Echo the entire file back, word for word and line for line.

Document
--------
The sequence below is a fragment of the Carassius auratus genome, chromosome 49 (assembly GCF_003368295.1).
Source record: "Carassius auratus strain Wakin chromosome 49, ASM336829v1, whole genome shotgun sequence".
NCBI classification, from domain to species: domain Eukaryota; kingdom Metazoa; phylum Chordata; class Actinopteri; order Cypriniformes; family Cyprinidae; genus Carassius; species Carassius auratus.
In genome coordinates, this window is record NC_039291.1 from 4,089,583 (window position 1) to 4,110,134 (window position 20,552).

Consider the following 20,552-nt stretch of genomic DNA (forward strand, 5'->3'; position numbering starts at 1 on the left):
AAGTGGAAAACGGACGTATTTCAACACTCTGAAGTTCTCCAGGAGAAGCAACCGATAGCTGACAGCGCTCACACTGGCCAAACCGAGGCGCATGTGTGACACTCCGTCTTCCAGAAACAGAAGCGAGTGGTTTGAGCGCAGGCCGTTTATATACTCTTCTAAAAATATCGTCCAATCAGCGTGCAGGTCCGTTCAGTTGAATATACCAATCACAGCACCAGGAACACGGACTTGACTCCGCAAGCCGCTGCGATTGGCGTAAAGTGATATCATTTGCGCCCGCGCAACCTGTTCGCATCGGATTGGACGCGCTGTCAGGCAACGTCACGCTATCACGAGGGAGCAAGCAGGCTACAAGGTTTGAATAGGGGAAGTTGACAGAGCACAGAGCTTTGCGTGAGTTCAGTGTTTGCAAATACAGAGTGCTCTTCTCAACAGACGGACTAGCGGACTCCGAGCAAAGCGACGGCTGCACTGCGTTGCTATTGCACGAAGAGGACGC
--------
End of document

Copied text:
The sequence below is a fragment of the Carassius auratus genome, chromosome 49 (assembly GCF_003368295.1).
Source record: "Carassius auratus strain Wakin chromosome 49, ASM336829v1, whole genome shotgun sequence".
NCBI classification, from domain to species: domain Eukaryota; kingdom Metazoa; phylum Chordata; class Actinopteri; order Cypriniformes; family Cyprinidae; genus Carassius; species Carassius auratus.
In genome coordinates, this window is record NC_039291.1 from 4,089,583 (window position 1) to 4,110,134 (window position 20,552).

Consider the following 20,552-nt stretch of genomic DNA (forward strand, 5'->3'; position numbering starts at 1 on the left):
AAGTGGAAAACGGACGTATTTCAACACTCTGAAGTTCTCCAGGAGAAGCAACCGATAGCTGACAGCGCTCACACTGGCCAAACCGAGGCGCATGTGTGACACTCCGTCTTCCAGAAACAGAAGCGAGTGGTTTGAGCGCAGGCCGTTTATATACTCTTCTAAAAATATCGTCCAATCAGCGTGCAGGTCCGTTCAGTTGAATATACCAATCACAGCACCAGGAACACGGACTTGACTCCGCAAGCCGCTGCGATTGGCGTAAAGTGATATCATTTGCGCCCGCGCAACCTGTTCGCATCGGATTGGACGCGCTGTCAGGCAACGTCACGCTATCACGAGGGAGCAAGCAGGCTACAAGGTTTGAATAGGGGAAGTTGACAGAGCACAGAGCTTTGCGTGAGTTCAGTGTTTGCAAATACAGAGTGCTCTTCTCAACAGACGGACTAGCGGACTCCGAGCAAAGCGACGGCTGCACTGCGTTGCTATTGCACGAAGAGGACGC